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The effects of deworming on indicators of school performance in Guatemala.

Transactions of the Royal Society of Tropical Medicine and Hygiene

Albendazole, therapeutic use, Animals, Anthelmintics, Ascariasis, drug therapy, Ascaris lumbricoides, isolation & purification, Child, Double-Blind Method, Educational Measurement, Feces, parasitology, Female, Guatemala, Humans, Language, Male, Parasite Egg Count, Reading, Socioeconomic Factors, Trichuriasis

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      Abstract

      Intestinal helminths are among the most common infections in school-age children. Of 246 children, aged 7-12 years, attending school in rural Guatemala, 91% carried Ascaris lumbricoides and 82% carried Trichuris trichiura. These children were randomly assigned to receive either albendazole or placebo at 0 and 12 weeks in a 'double-blind' study of the effects of deworming on indicators of school performance. Albendazole successfully rid the children of Ascaris but it was less effective against Trichuris. The children's performance in tests of reading and vocabulary were measured at 0 and 24 weeks, the Peabody picture vocabulary test was given at 24 weeks, and attendance was measured throughout the school year. Comparison of the treated and placebo groups showed no positive effect of deworming. The treated children were largely free of Ascaris for at least 6 months, but during that period we could not detect any improvement in reading, vocabulary, or attendance. The effects of being Trichuris-free were not examined because of the limited effectiveness of albendazole against this worm at the dosage used.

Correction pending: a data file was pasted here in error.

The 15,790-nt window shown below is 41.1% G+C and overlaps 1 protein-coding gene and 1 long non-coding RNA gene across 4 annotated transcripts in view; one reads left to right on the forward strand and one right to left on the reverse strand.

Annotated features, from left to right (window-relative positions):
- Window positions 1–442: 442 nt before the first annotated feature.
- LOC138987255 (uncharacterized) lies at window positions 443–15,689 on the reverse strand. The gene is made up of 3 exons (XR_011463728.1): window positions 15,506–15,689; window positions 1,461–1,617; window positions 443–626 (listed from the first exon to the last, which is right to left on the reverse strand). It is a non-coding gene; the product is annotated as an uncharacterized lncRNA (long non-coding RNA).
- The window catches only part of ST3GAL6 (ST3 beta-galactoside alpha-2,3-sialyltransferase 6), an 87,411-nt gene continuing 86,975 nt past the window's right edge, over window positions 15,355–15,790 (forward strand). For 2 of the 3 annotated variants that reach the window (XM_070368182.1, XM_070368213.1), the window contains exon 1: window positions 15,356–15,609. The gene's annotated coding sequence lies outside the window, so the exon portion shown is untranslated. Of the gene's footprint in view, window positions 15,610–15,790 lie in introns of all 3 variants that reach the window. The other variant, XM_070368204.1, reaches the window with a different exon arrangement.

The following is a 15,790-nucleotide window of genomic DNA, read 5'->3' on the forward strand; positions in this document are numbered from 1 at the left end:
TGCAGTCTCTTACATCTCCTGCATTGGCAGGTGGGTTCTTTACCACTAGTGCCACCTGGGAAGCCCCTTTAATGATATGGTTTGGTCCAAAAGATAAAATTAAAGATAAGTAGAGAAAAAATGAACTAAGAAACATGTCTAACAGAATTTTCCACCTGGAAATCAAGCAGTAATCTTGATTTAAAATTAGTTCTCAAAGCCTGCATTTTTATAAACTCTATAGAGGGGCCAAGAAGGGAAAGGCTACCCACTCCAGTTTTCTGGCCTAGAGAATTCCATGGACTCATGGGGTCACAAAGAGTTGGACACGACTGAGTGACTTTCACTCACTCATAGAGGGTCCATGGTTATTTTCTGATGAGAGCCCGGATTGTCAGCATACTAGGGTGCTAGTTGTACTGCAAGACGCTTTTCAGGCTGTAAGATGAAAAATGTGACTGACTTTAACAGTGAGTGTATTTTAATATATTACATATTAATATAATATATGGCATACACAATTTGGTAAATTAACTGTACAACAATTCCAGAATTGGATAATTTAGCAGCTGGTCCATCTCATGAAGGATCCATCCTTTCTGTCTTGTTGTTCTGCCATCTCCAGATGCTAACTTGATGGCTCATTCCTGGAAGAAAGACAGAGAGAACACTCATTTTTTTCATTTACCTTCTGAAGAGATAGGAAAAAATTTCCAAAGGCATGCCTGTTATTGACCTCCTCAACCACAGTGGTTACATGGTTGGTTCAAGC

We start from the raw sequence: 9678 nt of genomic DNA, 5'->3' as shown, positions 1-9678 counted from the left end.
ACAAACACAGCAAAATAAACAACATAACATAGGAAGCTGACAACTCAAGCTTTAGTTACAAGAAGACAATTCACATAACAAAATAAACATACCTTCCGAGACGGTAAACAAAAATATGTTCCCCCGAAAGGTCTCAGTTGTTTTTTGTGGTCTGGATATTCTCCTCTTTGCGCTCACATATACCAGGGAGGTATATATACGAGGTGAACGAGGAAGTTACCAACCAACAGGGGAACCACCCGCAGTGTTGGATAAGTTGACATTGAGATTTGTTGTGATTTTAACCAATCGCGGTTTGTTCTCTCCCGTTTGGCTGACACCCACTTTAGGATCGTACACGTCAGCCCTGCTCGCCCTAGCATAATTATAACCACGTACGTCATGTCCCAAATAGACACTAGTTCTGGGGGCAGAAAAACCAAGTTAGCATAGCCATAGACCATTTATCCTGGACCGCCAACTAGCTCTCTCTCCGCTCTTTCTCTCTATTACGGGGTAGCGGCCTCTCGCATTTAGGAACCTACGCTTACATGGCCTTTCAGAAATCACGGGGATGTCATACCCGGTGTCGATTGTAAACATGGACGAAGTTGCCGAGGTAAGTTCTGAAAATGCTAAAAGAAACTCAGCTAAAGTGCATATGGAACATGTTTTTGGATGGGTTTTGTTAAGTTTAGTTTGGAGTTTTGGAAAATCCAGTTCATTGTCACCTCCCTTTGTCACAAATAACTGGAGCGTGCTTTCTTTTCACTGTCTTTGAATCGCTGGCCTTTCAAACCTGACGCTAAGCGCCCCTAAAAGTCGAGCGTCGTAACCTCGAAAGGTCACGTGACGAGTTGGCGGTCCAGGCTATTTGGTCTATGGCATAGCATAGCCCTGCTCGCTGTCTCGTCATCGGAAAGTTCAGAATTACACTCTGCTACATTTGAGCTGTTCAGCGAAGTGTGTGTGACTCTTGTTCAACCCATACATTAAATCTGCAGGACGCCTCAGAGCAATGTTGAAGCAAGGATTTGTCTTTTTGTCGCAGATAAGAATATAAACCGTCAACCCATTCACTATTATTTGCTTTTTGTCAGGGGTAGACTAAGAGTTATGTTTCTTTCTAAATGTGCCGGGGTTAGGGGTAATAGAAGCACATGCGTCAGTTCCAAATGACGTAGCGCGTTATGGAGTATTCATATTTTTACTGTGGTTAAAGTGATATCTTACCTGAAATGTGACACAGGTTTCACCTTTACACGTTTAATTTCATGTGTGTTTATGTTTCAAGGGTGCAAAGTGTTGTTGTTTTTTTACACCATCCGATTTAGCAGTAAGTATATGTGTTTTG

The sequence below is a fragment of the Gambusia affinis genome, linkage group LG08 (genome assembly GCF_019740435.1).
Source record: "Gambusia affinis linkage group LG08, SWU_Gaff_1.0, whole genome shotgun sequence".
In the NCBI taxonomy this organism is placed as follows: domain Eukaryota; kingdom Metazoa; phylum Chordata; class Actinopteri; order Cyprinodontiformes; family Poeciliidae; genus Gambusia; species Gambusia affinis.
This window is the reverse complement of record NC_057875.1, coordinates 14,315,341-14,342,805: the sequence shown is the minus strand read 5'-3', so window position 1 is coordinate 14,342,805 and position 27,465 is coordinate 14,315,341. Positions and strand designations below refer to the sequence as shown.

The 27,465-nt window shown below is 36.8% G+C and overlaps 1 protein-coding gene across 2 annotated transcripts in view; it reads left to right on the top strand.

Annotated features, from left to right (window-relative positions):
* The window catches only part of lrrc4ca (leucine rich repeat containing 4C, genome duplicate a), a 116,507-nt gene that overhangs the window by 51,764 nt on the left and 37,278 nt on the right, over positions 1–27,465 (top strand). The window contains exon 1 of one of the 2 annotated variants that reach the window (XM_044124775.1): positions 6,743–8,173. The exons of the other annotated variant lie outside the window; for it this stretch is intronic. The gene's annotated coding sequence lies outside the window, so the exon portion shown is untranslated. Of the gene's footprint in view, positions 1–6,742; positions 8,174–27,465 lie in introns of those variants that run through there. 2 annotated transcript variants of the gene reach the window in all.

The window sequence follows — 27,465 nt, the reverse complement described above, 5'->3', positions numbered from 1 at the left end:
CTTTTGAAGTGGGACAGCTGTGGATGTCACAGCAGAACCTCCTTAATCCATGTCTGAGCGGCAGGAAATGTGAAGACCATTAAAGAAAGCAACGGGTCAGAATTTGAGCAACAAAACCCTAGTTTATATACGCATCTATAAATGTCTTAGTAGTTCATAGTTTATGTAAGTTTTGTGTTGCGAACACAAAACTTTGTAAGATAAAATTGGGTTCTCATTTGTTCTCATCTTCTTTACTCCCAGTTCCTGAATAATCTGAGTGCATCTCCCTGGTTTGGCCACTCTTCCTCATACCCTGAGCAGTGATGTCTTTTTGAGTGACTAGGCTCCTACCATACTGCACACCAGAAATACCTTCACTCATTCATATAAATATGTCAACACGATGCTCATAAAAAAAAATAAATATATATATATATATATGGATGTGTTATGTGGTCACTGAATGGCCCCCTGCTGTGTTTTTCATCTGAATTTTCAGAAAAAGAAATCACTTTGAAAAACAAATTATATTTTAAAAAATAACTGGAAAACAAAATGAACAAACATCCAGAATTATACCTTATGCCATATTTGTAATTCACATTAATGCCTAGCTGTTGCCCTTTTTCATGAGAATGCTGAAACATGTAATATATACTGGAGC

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      8761577

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